Graeme Wood


Freed Press

Late last year, USAID hired me to teach a seminar about journalism to Libyan journalists.  I wrote about the experience in the current Atlantic.

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The Gaddafi Family File

The Daily published a Gaddafi family tree, partially written by me.  Check it out here.

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A Libyan Misadventure

Originally appeared in The Daily.

Last week, two American aviators crashed their F-15E fighter jet outside Benghazi, leaving it a smoking wreck on the ground.  When the airmen parachuted unharmed to safety, they may have wondered about a historic precursor, a lanky 24-year-old Norwegian-Englishman who crashed in eastern Libya more than 60 years earlier and was not so lucky. That pilot nearly died. And if he had, the world would be a poorer place because that pilot was Roald Dahl, among the world’s most beloved children’s authors. Dahl’s books (including “Charlie and the Chocolate Factory” and “James and the Giant Peach”) make children and adults squeal with delight and shudder with horror, in part because his own life had its share of delight and horror both. On the night of Sept. 19, 1940, Dahl nearly burned to death under the stars in the Libyan desert.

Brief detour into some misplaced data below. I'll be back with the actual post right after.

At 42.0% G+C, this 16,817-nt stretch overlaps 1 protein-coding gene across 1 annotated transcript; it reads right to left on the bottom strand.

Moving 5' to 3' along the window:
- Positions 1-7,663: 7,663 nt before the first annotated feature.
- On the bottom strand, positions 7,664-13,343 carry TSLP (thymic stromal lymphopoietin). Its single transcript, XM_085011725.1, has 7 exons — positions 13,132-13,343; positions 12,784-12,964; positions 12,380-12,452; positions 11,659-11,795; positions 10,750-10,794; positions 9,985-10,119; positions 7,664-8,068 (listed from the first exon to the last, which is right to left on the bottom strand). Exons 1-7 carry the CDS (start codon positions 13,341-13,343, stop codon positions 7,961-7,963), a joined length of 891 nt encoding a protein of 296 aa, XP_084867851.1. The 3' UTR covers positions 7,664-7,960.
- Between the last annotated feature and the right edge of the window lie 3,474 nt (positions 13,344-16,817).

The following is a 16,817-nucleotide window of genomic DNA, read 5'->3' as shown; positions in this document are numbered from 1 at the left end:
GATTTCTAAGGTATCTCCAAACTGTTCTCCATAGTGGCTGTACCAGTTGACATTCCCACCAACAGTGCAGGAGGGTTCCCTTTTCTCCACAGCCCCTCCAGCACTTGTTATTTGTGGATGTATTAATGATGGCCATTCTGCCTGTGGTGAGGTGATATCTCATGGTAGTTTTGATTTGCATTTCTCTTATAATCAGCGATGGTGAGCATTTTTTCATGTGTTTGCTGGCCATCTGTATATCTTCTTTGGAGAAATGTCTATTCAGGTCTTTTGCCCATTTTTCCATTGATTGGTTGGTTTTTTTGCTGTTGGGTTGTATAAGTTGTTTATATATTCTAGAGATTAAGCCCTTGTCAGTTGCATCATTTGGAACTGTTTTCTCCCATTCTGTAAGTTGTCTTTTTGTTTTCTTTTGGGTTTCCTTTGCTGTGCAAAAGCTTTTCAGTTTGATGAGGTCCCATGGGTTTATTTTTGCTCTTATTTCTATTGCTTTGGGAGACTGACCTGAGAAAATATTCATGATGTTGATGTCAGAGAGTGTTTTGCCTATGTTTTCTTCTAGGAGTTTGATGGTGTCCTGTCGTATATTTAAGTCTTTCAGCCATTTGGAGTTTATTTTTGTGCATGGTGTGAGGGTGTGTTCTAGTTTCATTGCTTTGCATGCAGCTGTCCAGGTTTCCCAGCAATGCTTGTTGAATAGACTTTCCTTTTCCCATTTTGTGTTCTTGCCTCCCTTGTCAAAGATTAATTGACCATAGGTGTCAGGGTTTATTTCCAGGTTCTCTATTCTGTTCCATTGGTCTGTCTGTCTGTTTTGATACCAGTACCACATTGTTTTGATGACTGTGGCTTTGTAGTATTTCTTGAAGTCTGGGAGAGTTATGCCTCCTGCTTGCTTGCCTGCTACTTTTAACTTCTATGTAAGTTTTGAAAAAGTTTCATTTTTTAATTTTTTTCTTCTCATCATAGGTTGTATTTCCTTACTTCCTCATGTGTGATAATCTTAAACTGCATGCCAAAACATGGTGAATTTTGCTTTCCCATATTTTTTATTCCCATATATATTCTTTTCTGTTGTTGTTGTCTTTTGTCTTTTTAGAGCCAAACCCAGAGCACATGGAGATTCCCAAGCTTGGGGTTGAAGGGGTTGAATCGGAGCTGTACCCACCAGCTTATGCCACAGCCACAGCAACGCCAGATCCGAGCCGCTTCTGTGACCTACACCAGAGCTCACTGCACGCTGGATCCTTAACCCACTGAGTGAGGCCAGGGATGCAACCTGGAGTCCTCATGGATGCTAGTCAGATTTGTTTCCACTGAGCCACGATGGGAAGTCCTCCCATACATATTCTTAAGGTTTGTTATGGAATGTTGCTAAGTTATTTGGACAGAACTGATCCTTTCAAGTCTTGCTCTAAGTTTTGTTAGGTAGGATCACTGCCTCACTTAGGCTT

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Gadhafi’s Killer Mercenaries

Originally appeared in The Daily.

Libyan refugees and opposition groups say the most feared presence on the streets of Tripoli are mercenaries from elsewhere in Africa who drive around in tan-colored military jeeps and shoot anything that moves.

The country remains a swirl of rumors, but a constant theme is trigger-happy, non-Arabic-speaking foreigners who try to spread fear and persuade protesters to return to their homes. “We don’t know where they’re coming from,” one man told a Reuters TV crew after fleeing across the Egyptian border. “They’re African mercenaries. They’re shooting people randomly.” Read the rest of this entry »

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